Rupture processes of the 2010 Canterbury earthquake and the 2011 Christchurch earthquake inferred from InSAR, strong motion and teleseismic datasets

Tuesday, 16 December 2014
Sunhe Yun1,2, Kazuki Koketsu1 and Yosuke Aoki1, (1)Earthquake Research Institute, University of Tokyo, Tokyo, Japan, (2)ITOCHU Techno-Solutions Corporation, Kanagawaken, Japan
The September 4, 2010, Canterbury earthquake with a moment magnitude (Mw) of 7.1 is a crustal earthquake in the South Island, New Zealand. The February 22, 2011, Christchurch earthquake (Mw=6.3) is the biggest aftershock of the 2010 Canterbury earthquake that is located at about 50 km to the east of the mainshock. Both earthquakes occurred on previously unrecognized faults.

Field observations indicate that the rupture of the 2010 Canterbury earthquake reached the surface; the surface rupture with a length of about 30 km is located about 4 km south of the epicenter. Also various data including the aftershock distribution and strong motion seismograms suggest a very complex rupture process. For these reasons it is useful to investigate the complex rupture process using multiple data with various sensitivities to the rupture process. While previously published source models are based on one or two datasets, here we infer the rupture process with three datasets, InSAR, strong-motion, and teleseismic data.

We first performed point source inversions to derive the focal mechanism of the 2010 Canterbury earthquake. Based on the focal mechanism, the aftershock distribution, the surface fault traces and the SAR interferograms, we assigned several source faults. We then performed the joint inversion to determine the rupture process of the 2010 Canterbury earthquake most suitable for reproducing all the datasets. The obtained slip distribution is in good agreement with the surface fault traces.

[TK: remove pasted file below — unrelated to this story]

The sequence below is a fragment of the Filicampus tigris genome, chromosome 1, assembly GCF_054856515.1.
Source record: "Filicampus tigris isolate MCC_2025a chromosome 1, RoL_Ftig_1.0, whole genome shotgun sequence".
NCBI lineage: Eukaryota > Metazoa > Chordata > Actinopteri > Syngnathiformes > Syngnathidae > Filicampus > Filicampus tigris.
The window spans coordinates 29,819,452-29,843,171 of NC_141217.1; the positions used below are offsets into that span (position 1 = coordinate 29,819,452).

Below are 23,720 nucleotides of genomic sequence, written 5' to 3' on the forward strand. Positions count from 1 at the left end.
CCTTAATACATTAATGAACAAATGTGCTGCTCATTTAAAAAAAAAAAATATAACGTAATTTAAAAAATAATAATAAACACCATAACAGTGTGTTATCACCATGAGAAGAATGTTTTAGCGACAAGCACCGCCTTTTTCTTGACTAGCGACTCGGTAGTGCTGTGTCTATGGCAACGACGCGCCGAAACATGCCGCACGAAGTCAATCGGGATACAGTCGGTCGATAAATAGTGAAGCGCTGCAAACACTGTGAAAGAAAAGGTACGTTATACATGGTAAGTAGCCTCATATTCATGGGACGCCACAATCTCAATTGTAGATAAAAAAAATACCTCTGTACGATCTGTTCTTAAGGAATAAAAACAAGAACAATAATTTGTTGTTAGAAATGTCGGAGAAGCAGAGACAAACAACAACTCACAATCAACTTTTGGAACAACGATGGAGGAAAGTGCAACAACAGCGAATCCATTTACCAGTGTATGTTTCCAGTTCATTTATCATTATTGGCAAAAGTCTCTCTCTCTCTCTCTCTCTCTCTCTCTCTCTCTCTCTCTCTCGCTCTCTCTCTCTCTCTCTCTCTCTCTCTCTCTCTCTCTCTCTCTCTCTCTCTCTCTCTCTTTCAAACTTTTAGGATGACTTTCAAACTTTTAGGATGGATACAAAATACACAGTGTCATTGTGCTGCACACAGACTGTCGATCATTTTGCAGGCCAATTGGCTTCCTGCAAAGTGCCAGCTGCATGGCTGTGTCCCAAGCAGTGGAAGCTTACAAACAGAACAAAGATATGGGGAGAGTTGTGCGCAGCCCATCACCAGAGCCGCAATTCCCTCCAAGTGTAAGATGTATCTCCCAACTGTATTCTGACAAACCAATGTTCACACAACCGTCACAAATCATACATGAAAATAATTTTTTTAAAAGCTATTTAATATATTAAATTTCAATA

We also performed similar inversions to reveal the rupture process of the 2011 Christchurch earthquake. Our result indicates steep dip and large up-dip slip. This reveals the observed large vertical ground motion around the source region is due to the rupture process, rather than the local subsurface structure.

To investigate the effects of the 3-D velocity structure on characteristic strong motion seismograms of the two earthquakes, we plan to perform the inversion taking 3-D velocity structure of this region into account.